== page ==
- The Washington Times - Wednesday, March 16, 2016

Mekhi Phifer has been a part of the “Divergent” series since the first film bowed in 2014. He returns to the dystopian sci-fi universe Friday in “The Divergent Series: Allegiant — Part 1.”

But for all its spaceships and outer space magic, the 41-year-old actor believes that what makes the series so accessible is being grounded in possibility.

“I love anything that really pushes the envelope as far as where it takes your mind,” Mr. Phifer, a longtime fan of sci-fi and a native of New York, told The Washington Times. “When it’s well written and brings you into a world that possibly could be, I think that’s the most entertaining for me — to see something that could actually take place and causes you to think.”

Based on the highly successful young adult novels, the films have collectively grossed over a half-billion dollars, with no signs of slowing down, with the final entry set to hit theaters next year.

“They keep pushing the envelope as far as the progression of everything and the evolution of it all,” Mr. Phifer said of the films that also star Naomi Watts and Oscar winner Octavia Spencer.



In addition to his work on the “Divergent” series, Mr. Phifer is a veteran of over 50 films and TV shows, including “8 Mile,” “ER” and “Homicide: Life on the Street.” One of his upcoming projects is a remake of “Roots,” the 1977 miniseries based on Alex Haley’s Pulitzer Prize-winning book. The story examines America’s past as soon through the history of a black family. The new version also stars Laurence Fishburne, Forest Whitaker and Anna Paquin.

Mr. Phifer hopes the new series will teach young people about the sins of slavery and its attendant part in America’s history.

“I grew up watching ‘Roots,’ and sort of getting a history lesson but being entertained as well,” Mr. Phifer recalls of the multiple Emmy-winner ‘70s series. “I think it’s an important thing, and I’m happy to be a part of it.”

Hollywood was stirred this winter when Spike Lee and Will Smith boycotted the Oscars over its lack of minority acting nominees. While praising host Chris Rock’s MC performance, Mr. Phifer believes that it remains incumbent upon the entertainment industry to be more inclusive and tell the stories of all of America’s peoples.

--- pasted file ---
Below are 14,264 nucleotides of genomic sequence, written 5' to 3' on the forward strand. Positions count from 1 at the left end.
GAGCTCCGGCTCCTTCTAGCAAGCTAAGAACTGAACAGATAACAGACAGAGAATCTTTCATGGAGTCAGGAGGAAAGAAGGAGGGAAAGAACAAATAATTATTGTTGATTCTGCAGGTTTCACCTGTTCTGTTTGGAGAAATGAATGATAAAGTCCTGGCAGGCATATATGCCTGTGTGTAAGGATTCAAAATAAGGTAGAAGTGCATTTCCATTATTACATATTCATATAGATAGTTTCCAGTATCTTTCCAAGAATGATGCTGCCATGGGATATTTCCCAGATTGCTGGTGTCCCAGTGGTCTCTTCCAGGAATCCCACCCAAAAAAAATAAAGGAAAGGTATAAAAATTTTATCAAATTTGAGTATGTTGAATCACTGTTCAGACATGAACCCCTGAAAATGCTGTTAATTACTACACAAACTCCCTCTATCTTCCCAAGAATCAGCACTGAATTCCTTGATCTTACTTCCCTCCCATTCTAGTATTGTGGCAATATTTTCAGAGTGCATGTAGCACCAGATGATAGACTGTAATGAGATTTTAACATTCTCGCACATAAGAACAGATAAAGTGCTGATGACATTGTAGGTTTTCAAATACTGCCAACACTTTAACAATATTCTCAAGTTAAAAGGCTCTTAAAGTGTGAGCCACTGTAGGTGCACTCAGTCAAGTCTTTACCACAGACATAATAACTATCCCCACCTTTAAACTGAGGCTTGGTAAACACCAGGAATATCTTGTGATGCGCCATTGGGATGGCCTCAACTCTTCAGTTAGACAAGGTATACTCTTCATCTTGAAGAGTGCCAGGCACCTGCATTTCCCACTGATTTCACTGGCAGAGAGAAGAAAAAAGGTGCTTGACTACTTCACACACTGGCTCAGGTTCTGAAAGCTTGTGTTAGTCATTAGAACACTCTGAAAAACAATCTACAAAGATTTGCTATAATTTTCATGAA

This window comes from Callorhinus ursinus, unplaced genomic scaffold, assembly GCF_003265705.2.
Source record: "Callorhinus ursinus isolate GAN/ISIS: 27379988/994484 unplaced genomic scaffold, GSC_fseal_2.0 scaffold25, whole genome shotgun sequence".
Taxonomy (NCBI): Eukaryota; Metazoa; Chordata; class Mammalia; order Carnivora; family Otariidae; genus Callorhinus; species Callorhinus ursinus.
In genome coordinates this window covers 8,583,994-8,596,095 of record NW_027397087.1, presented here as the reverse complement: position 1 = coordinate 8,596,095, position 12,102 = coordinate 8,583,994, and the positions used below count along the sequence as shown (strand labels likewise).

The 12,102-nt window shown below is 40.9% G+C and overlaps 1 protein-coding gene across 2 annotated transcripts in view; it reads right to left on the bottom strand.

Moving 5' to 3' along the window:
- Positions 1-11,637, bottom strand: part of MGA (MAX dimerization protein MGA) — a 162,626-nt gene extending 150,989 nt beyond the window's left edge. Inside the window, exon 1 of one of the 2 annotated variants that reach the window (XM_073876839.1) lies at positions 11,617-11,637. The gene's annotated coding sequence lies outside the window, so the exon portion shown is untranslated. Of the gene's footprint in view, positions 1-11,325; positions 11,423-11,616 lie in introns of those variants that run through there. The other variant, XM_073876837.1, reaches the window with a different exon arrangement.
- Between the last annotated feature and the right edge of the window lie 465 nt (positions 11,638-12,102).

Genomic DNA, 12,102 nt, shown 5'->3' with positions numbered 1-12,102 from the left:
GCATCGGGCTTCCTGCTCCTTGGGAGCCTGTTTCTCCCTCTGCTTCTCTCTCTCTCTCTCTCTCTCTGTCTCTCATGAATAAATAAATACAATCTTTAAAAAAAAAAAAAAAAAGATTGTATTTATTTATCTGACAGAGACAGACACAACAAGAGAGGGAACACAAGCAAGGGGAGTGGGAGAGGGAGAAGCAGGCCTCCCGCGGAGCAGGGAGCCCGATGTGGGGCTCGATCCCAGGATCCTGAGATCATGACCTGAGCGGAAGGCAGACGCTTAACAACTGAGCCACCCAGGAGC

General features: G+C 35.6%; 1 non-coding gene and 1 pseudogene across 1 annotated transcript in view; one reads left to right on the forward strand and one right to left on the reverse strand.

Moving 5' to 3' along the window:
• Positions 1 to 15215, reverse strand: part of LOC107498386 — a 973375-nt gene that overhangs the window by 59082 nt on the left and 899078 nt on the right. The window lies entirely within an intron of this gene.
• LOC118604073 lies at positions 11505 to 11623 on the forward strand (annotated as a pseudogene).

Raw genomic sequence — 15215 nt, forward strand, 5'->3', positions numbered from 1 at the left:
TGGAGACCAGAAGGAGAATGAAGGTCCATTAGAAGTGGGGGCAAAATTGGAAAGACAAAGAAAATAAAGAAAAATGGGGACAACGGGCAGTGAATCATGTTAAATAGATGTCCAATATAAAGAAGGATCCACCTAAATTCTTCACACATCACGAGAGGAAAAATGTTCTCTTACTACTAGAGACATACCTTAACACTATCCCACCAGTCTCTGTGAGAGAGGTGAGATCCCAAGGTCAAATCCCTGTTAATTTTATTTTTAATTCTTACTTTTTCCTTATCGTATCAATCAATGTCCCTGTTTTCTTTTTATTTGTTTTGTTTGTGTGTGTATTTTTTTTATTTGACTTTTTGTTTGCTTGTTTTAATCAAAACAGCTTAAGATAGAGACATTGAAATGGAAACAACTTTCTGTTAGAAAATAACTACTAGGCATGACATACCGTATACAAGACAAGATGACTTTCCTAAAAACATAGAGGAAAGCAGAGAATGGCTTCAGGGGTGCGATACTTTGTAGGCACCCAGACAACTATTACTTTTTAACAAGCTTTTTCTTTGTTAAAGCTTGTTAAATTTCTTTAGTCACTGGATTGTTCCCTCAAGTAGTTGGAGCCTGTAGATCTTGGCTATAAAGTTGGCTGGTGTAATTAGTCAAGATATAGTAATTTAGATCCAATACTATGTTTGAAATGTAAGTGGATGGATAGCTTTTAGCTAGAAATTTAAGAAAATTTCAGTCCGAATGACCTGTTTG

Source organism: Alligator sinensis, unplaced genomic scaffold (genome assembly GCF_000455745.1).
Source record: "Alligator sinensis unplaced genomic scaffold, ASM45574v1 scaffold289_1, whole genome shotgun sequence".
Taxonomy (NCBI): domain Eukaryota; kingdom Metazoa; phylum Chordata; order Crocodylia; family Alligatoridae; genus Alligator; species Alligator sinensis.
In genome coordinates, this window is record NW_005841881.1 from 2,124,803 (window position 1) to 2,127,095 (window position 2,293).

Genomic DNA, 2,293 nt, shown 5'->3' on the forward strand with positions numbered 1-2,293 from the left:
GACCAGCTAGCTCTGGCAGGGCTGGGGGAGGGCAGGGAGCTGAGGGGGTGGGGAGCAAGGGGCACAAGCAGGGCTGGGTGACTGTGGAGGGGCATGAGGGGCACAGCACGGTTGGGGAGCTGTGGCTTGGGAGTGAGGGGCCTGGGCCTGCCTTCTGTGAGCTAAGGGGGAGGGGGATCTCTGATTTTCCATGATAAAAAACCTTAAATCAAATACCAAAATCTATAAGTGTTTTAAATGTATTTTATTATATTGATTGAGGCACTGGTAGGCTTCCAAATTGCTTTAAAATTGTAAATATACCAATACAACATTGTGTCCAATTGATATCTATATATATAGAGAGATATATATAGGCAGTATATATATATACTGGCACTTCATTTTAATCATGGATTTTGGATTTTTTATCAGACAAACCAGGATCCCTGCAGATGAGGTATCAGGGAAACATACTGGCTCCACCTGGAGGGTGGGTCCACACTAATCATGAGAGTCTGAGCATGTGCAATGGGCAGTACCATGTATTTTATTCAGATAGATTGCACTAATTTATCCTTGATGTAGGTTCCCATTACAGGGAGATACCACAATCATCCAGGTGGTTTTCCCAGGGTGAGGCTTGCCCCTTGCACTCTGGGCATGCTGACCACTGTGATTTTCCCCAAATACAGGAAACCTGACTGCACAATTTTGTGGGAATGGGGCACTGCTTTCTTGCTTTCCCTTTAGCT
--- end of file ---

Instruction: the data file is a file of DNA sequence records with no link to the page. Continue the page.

“As far as I know from a black and African-American experience, we have so many stories and things that we don’t get to do. And usually when it comes to the Oscars, the only times we’re recognized is for playing a slave, or downtrodden or [an] unsavory [character] like Denzel [Washington] in ‘Training Day,’” Mr. Phifer said. “As soon as [Mr. Washington plays] this terrible, bad cop, all of a sudden he wins an Oscar.”

The positive aspect of the “Divergent” series, he says, is that all cultures and skin colors are represented on screen.

“It’s a multicultural experience and it includes everyone,” he said.

Mr. Phifer has ambitions to direct more films, and he would one day like to play a superhero — not for ego, he says, but rather to please his children.

In the meantime, he hopes moviegoers will brave the unseasonable winter warm weather to enjoy “Allegiant — Part 1” this weekend.

“I think the series speaks for itself,” Mr. Phifer said. “I hope people come and check it out and [are] entertained by it.”

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